“Always part of his narrative to us from the beginning was, ‘I told my boss that I didn’t go and I did,’” CBS News chairman and executive producer of "60 Minutes" Jeff Fager told Michael Calderone of The Huffington Post.

Then there was the question of the FBI, who had interviewed Davies after the fact about what happened that night. Perhaps Davies assumed the FBI wouldn't just hand over details of that discussion to "60 Minutes" in order to help them check his story. Maybe he took a chance that "60 Minutes" would not ask the FBI. (Read Dylan Byers in Politico for a look at this FBI aspect.)

Or maybe his lies had gotten him far enough that he wasn't making these kind of calculations anymore. After all, he had a book coming out that needed promoting...

Bottom line: If you have a source who tells you he is a liar, you better not think he won't lie to you. Bulletproof everything he says. And if there are pieces you can't confirm, you stack that up against the fact that he is a liar.

Not checking the information. “We spent more than a year reporting our story about the attack on Benghazi, which aired on Oct. 27, speaking with close to 100 sources in the process,” Fager told Calderone.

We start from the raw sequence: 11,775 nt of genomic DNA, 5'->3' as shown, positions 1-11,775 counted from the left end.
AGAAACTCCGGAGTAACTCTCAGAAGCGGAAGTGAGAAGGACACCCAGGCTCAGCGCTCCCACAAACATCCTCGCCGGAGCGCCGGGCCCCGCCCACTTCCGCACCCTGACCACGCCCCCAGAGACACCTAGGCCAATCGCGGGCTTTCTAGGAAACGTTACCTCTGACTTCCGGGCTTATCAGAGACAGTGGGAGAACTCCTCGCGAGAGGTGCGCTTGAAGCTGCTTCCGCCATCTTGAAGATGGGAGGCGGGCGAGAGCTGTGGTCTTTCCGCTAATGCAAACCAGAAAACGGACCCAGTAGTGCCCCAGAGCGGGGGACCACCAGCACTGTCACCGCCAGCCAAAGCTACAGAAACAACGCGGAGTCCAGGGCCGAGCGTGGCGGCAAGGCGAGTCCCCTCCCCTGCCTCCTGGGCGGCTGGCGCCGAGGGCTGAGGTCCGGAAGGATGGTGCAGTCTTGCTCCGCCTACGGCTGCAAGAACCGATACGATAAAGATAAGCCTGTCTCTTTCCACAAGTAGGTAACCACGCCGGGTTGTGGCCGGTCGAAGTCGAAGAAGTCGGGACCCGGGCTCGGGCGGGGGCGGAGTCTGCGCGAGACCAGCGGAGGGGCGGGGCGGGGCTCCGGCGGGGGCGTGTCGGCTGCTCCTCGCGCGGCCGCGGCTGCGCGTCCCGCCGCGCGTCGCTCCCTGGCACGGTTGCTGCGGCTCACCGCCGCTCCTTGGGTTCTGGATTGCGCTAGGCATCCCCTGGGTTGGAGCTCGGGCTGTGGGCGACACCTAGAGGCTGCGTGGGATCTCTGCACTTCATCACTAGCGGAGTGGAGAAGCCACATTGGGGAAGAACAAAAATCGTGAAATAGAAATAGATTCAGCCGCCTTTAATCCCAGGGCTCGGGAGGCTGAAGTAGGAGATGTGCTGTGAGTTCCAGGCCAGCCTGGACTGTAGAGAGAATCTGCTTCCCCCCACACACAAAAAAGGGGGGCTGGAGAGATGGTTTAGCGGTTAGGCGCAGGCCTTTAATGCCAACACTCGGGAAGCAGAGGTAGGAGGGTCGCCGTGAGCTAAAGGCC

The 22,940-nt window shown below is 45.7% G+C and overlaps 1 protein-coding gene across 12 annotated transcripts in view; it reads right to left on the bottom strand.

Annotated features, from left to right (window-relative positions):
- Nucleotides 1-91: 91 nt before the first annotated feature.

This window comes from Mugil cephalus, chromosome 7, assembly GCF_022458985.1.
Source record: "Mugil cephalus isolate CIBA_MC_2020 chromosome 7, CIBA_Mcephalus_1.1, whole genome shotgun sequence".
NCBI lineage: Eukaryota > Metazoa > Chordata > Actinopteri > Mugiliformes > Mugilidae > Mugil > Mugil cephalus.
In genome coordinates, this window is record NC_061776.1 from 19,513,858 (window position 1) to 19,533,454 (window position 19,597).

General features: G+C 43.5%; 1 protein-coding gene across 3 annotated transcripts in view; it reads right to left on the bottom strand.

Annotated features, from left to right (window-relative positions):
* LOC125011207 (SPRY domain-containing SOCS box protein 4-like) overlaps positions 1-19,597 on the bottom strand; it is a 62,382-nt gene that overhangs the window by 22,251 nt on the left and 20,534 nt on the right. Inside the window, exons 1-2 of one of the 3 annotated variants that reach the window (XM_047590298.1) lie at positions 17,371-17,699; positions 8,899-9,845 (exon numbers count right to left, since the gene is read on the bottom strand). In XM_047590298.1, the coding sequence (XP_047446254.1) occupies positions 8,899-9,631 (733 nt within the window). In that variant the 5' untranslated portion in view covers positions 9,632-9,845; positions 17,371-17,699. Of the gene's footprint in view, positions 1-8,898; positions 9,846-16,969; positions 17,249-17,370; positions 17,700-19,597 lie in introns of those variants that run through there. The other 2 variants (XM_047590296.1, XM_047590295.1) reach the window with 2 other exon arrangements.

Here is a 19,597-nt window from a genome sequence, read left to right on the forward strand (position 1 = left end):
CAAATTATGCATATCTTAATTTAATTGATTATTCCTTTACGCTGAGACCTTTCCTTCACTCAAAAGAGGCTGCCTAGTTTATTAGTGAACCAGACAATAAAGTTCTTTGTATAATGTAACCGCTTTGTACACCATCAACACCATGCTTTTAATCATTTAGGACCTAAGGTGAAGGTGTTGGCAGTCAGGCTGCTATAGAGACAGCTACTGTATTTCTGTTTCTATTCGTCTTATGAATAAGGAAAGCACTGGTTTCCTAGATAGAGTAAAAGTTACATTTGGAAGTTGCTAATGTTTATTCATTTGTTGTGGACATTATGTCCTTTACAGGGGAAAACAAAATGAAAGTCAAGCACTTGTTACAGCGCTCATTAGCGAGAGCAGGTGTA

Great. But did they see the FBI interview with Davies? No. Did they get the incident report filed with his employer? The answer also appears to be no. What about other people at the compound that night? Did anyone say they saw him there? No, because no one could have.

Talking to 100 people is great. But none of them had the information needed to verify Davies' story. Or "60 Minutes" was asking the wrong questions.

Here are two similar problems highlighted in the commissioned report about what happened in 2004:

  • "The failure to find and interview the individual who was understood at the outset to be Lieutenant Colonel Burkett’s source of the Killian documents, and thus to establish the chain of custody;
  • "The failure to interview a range of former National Guardsmen who served with Lieutenant Colonel Killian and who had different perspectives about the documents".

The "60 Minutes II" team did send the documents out to experts for independent verification. But they failed to "obtain clear authentication of any of the Killian documents from any document examiner ...".

Circling the wagons. The response came quickly both in 2004 and this week: we stand by our reporting. 

In the wake of reports that raised serious questions about Davies' story, Fager told The Huffington Post they were "proud" of the piece, and stood by their sources.